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Streets of Glory #2

Posted: Friday, November 2, 2007
By: Matthew McLean



Writer: Garth Ennis
Artist(s): Mike Wolfer, Greg Waller (c)

Publisher: Avatar Press


While the Old West may have been the land of bravery and sacrifice that it is recalled to be in legends, it was most certainly a hard land filled with tough men who often did bad, bad things. The team behind Streets of Glory doesnít shy away from this in the least and creates a second chapter that is more interesting and engaging than the first.

The beginning of this issue seems to fit into the boilerplate Western that the first issue started with Charles Morrison, a rich railroad tycoon, riding into town. Anyone with even a passing familiarity with the Western genre knows that when a railroad owner comes into town, itís always trouble. However, Streets of Glory quickly veers away from this standard plot device to give readers a closer look at the main protagonist, Joseph Dunn. For one, Joseph has himself quite a reputation, which is illustrated by Morrison recognizing his name. Not only does this give readers an interesting way to look into Dunnís past, but it breaks Morrison out of the standard evil tycoon template. Rather than being the hard, egotistical man, the story reveals Morrison to be a very different type of egotistical man. While he is dismissive and arrogant of the people around him, Morrisonís conversation with the dismissive and surly Dunn shows him to also be a level-headed man capable of great charm. While it is most likely that Morrison will still play out as the major villain in this story, having him step out of the standard villain mold is refreshing, even if itís only for a moment.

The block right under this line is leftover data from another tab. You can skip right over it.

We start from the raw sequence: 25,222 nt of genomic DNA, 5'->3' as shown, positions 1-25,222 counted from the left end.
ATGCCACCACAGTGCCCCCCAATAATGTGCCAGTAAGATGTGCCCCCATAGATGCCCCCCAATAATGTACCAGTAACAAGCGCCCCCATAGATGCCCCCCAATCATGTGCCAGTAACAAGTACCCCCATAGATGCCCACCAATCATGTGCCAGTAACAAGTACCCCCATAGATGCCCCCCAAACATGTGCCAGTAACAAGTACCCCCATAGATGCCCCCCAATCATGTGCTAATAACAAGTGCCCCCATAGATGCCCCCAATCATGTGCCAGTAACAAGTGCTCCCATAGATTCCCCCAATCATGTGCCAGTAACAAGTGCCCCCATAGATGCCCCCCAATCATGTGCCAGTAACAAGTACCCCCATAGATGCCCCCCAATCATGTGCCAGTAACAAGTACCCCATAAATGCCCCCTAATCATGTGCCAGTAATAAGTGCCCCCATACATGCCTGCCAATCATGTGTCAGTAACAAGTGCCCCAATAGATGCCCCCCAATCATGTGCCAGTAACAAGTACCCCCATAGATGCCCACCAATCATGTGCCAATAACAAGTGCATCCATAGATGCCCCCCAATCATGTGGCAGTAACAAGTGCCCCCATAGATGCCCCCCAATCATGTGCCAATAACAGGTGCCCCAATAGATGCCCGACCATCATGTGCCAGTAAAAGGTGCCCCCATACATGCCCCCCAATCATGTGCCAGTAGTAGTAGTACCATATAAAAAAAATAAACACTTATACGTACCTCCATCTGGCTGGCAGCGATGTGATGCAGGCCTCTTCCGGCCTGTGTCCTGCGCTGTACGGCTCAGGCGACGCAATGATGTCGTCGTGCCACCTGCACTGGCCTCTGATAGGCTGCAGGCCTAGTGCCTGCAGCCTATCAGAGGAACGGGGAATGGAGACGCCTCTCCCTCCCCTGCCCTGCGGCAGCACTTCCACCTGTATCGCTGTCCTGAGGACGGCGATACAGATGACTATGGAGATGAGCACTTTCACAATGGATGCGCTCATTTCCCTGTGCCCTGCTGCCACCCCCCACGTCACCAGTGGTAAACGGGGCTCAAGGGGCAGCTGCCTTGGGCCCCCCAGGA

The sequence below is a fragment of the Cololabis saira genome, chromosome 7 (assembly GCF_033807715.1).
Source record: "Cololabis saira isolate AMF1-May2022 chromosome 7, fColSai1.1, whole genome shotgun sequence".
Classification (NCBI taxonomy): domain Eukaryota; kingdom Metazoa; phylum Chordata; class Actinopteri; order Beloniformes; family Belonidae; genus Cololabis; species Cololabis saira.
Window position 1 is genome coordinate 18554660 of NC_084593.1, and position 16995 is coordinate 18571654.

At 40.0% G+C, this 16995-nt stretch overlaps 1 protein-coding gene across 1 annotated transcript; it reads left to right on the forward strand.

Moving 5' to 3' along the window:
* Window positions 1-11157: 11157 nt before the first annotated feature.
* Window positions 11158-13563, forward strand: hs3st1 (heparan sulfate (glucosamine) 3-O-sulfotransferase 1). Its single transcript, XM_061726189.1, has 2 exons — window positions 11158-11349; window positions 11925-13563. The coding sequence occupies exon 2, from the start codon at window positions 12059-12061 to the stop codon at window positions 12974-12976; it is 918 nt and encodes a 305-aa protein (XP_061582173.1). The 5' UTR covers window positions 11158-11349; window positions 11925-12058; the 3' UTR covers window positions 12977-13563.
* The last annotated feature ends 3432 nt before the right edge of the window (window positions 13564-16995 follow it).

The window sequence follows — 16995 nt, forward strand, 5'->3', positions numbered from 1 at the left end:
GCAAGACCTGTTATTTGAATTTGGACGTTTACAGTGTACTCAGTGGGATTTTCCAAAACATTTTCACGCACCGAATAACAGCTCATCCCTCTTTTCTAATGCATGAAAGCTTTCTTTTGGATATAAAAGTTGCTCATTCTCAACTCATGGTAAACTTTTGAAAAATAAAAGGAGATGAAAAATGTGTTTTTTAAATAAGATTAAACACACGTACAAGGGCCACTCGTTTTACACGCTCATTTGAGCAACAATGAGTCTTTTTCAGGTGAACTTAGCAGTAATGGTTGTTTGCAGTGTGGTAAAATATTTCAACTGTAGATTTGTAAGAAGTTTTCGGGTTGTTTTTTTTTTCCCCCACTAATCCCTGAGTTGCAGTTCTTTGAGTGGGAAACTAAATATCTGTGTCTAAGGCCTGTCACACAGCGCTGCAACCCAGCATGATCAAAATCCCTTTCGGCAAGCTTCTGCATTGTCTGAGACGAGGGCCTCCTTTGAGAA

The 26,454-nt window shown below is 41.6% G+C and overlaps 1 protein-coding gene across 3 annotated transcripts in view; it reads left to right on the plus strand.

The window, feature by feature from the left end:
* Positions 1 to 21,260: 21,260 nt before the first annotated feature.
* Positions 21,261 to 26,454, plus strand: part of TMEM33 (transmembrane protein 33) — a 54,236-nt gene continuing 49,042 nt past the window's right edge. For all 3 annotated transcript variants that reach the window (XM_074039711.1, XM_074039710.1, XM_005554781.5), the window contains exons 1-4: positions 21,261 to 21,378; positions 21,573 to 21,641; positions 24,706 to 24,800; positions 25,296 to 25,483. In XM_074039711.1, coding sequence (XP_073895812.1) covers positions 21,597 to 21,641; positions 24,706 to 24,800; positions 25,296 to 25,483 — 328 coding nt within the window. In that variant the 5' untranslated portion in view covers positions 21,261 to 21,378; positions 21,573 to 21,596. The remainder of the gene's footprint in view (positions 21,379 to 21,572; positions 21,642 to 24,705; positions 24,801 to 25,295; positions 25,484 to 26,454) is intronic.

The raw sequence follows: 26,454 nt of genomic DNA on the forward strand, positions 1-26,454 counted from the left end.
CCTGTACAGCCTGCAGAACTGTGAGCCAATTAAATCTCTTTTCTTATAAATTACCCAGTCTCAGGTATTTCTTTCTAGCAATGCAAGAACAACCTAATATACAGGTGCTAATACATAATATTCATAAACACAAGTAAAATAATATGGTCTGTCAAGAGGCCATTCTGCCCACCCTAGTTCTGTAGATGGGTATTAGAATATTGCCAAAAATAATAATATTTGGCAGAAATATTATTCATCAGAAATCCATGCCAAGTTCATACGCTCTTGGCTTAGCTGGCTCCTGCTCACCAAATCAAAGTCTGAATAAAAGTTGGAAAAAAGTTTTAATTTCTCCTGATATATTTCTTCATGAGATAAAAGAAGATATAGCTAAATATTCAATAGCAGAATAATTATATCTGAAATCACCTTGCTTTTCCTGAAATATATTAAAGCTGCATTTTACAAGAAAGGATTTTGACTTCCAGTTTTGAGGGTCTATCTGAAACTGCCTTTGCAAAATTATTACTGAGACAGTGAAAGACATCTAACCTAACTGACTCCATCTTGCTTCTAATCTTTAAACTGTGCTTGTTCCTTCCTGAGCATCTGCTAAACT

As readers who noticed Dunnís cavalry hat surely have guessed, Dunn is a Civil War veteran and general all-around bad man. Having sought trouble his entire life, he fought in the Indian Wars after that. To the credit of the book, it doesnít sway from that, but deals directly with Dunnís involvement. It is interesting, though, that Dunnís opinion of another Indian fighter, George Custer, is that the latter man was a fool with a death wish. Dunn seems to have much in common with Custer; both men earned the loyalty of those in their command by leading from the front rather than the back, and sought trouble all of their lives. However, Custer was known for his panache and flair, and Dunn is extremely reserved, so perhaps therein lies the difference. That, and Custer was more successful at filling his death wish.

This issue also introduces a difficult romance for Dunn, which adds some humor into the book. After leading a long, lonely life it seems the aging warrior is feeling his mortality and has come to see about an old lady friend. The conversation between the two is well done and reveals even more about Dunn, particularly his faults.

The art is also better in this issue, with Dunnís face not being quite so squished up and prunish as in the first. The last few pages are not for the weak of heart, though, as the art details an act of brutality that is reminiscent of some of the most savage acts of the Old West. It also introduces another antagonist that is considerably more direct that Mr. Morrison.

While it will most likely be revealed that this evil-doer and Morrison are working together in some nefarious railroad plot, the story of Streets of Glory is an enjoyable one, if seemingly predictable. However, given the writerís obvious love of the genre and capabilities, that statement could prove to be very wrong by the time itís all over.

If you liked this review, be sure to check out more of the authorís work at http://madbastard.hypersites.com



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